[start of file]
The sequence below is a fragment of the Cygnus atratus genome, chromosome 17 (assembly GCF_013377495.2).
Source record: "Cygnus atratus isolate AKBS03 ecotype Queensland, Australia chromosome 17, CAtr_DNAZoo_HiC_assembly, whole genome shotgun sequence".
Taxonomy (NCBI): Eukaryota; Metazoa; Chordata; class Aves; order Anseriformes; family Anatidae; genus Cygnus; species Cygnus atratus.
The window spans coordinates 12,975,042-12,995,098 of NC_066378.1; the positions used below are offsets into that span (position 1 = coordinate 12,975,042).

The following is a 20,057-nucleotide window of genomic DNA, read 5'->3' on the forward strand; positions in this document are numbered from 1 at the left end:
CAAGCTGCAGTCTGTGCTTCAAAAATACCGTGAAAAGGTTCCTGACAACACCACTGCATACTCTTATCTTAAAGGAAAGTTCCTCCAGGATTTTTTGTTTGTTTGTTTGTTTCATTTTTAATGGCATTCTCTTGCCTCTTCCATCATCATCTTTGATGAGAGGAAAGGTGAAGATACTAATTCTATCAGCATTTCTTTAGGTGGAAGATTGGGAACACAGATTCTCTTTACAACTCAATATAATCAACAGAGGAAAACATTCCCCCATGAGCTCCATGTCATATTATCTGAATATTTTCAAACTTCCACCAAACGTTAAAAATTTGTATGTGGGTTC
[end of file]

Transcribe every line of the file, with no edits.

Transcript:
The sequence below is a fragment of the Cygnus atratus genome, chromosome 17 (assembly GCF_013377495.2).
Source record: "Cygnus atratus isolate AKBS03 ecotype Queensland, Australia chromosome 17, CAtr_DNAZoo_HiC_assembly, whole genome shotgun sequence".
Taxonomy (NCBI): Eukaryota; Metazoa; Chordata; class Aves; order Anseriformes; family Anatidae; genus Cygnus; species Cygnus atratus.
The window spans coordinates 12,975,042-12,995,098 of NC_066378.1; the positions used below are offsets into that span (position 1 = coordinate 12,975,042).

The following is a 20,057-nucleotide window of genomic DNA, read 5'->3' on the forward strand; positions in this document are numbered from 1 at the left end:
CAAGCTGCAGTCTGTGCTTCAAAAATACCGTGAAAAGGTTCCTGACAACACCACTGCATACTCTTATCTTAAAGGAAAGTTCCTCCAGGATTTTTTGTTTGTTTGTTTGTTTCATTTTTAATGGCATTCTCTTGCCTCTTCCATCATCATCTTTGATGAGAGGAAAGGTGAAGATACTAATTCTATCAGCATTTCTTTAGGTGGAAGATTGGGAACACAGATTCTCTTTACAACTCAATATAATCAACAGAGGAAAACATTCCCCCATGAGCTCCATGTCATATTATCTGAATATTTTCAAACTTCCACCAAACGTTAAAAATTTGTATGTGGGTTC